Back in 2007, I bought a pair of running shoes. Brooks Beast I think they were. I still have them, but I never used them for running, despite my best intentions. They became walking and everyday shoes, which seems like an awful waste of money since they were top of the line, around $130 at the time, with all the lateral support an overpronator like me needed.
The problem was two-fold. I was overweight by a lot and I had shin splints.
I’ve always been a runner. A casual runner. As a kid I loved to run. Growing up, I was the fastest on the block and on the playground. I remember the girl down the block, when were were in middle school, challenged me to a race. I forgot what I was supposed to do if I lost, but she said if she lost, she’d kiss me. To be honest, I’m not sure if I won outright or if Linda lost on purpose just so she could kiss me.
I used to brag that in high school I teased the kids on the track team because even they couldn’t catch me, but I think I made that up. I only teased the football players.
But I never ran in organized competition. I wish someone had encouraged me to back then. Running and swimming were my two best recreational sports, but my parents never pushed me to participate in athletics.
My mom wasn’t a sports mom and my dad probably gave up after I showed I had no aptitude for baseball. My defining moment came in the outfield when someone hit a ball to me and I was sitting on the ground reading a Bazooka Joe comic from my gum wrapper. The ball rolled by and my dad never spoke of sports to me again.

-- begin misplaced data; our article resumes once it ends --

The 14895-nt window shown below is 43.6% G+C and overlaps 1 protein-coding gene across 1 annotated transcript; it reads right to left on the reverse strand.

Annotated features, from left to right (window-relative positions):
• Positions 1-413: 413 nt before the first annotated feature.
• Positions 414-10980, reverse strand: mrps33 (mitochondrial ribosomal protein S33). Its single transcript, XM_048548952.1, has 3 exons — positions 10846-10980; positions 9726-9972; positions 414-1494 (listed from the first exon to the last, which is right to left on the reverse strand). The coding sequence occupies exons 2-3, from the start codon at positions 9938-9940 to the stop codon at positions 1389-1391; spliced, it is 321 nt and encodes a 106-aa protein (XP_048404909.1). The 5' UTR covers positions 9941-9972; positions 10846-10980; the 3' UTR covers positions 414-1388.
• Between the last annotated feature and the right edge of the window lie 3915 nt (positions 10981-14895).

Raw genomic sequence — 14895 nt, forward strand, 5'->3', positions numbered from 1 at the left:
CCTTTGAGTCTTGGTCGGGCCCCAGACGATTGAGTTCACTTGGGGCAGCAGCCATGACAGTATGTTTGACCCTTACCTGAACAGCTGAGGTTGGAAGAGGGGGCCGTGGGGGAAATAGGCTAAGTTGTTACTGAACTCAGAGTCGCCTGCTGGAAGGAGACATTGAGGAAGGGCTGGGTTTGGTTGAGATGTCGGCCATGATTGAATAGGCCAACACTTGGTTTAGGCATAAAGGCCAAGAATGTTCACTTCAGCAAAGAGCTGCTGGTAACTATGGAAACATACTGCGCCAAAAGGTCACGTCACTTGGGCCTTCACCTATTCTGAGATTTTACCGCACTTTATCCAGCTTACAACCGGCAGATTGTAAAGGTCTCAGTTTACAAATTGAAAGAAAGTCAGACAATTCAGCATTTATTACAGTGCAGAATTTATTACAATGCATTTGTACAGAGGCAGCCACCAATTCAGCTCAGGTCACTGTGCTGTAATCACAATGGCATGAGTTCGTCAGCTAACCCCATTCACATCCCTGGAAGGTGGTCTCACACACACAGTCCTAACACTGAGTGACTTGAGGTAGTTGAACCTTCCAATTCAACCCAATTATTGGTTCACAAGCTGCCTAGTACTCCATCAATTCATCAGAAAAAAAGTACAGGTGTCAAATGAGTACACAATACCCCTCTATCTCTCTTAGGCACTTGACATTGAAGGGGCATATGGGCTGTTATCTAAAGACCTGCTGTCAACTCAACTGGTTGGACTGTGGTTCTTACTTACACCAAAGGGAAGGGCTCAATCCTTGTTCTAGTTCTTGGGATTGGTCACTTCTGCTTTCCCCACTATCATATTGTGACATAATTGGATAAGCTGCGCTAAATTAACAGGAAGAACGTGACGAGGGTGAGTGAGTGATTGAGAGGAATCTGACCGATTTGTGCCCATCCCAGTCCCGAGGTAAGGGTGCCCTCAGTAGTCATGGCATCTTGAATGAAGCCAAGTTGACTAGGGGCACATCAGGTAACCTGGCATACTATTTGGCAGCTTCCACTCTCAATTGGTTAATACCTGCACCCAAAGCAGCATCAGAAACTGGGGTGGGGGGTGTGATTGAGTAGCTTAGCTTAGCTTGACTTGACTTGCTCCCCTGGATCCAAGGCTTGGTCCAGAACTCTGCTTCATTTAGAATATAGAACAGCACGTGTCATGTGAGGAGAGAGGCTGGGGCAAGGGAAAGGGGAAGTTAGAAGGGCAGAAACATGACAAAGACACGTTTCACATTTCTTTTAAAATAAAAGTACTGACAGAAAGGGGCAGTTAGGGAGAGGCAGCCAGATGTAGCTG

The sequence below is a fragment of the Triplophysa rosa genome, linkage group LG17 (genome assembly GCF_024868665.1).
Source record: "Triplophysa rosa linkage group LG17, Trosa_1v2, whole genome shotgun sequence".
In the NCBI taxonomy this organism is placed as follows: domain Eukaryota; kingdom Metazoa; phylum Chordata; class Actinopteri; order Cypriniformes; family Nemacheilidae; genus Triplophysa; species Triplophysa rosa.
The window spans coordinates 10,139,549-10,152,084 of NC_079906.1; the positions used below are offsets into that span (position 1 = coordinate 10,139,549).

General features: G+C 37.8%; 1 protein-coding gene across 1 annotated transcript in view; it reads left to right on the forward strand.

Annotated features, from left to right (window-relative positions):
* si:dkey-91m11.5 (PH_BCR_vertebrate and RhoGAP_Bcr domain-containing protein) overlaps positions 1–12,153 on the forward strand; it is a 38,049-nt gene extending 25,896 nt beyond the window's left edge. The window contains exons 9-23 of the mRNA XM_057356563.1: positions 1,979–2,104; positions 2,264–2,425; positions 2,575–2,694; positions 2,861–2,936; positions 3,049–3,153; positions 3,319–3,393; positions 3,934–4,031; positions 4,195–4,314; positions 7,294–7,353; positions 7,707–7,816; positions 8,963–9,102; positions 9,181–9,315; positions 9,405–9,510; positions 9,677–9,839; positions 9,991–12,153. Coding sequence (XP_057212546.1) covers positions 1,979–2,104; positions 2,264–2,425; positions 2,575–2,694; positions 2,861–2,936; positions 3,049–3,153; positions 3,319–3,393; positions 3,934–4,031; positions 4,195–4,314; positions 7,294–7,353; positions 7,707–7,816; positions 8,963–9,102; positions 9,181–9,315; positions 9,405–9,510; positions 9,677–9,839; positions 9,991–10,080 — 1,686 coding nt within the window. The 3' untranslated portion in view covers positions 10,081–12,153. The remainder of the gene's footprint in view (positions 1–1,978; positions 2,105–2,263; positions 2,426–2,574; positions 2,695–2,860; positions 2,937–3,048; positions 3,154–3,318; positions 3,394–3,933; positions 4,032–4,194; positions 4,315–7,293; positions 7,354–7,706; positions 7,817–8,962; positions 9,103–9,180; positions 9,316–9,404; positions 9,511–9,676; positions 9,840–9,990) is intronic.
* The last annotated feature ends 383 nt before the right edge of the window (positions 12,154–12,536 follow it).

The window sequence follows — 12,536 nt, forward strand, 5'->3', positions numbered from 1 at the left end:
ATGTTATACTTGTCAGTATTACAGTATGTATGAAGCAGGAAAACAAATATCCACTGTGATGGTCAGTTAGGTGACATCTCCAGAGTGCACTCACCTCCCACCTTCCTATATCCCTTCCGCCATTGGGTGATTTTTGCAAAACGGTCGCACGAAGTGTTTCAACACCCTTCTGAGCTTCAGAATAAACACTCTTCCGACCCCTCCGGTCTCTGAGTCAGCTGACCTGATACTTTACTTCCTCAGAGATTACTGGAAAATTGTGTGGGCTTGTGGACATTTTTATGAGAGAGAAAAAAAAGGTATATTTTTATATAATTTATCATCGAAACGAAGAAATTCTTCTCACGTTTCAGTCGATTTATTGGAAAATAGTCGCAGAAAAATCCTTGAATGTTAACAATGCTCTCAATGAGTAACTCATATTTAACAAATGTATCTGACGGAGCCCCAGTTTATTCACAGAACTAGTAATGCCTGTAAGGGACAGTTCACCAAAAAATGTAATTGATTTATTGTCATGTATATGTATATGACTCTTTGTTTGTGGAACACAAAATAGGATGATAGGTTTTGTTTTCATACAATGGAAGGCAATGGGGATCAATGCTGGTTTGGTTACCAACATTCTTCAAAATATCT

I was in my twenties when I started running more seriously. I ran on the road. I ran at my college’s indoor running track. I ran fast. I ran for distance. At one point, I managed a mile in 5:30. Not bad for a two pack a day smoker.
In distance, I was running 12 plus miles a day. I tried to eat right. I read and subscribed to every running magazine. I even read The short story, “The Loneliness of the Long Distance Runner,” by Alan Sillitoe (I wonder if that was a pseudonym? Sillitoe, writing about running?). Jim Fixx, despite his untimely death, was my hero.
Yes, I was a runner.
And then, shin splints. I tried to run through the pain, it did go away after about 3 or 4 miles, but it hurt the rest of the time and I barely had the strength to walk up stairs.
So I quit running. I tried biking. That was OK, but it’s more dangerous in winter and it just didn’t give me the same endorphin rush.
Then my thyroid went wonky. I gained so much weight and was so puffy, I looked like the Michelin Man before my doctor finally diagnosed it.
And the weight has been slow to come off.
I’ve tried running a few times since I quit, but the shin splints kept coming back and because of my weight, I didn’t have the wind any more for.
So I thought running was gone from my life. But then, last year, we bought a treadmill. I had so many plans for that! Yeah, I was going to get back into running, lose weight, and yeah! I bought myself a new pair of running shoes: Asics Cumulus 16. I had plans!
Yeah. The treadmill gathered dust for almost a year, as did the shoes. I refused to wear them for any reason but running. To put them on and go outside to the mall, well, that would be admitting defeat, wouldn’t it?
And I didn’t want to admit defeat.
So the treadmill languished. The running shoes silently mocked me on the floor by my dresser.
(to be continued)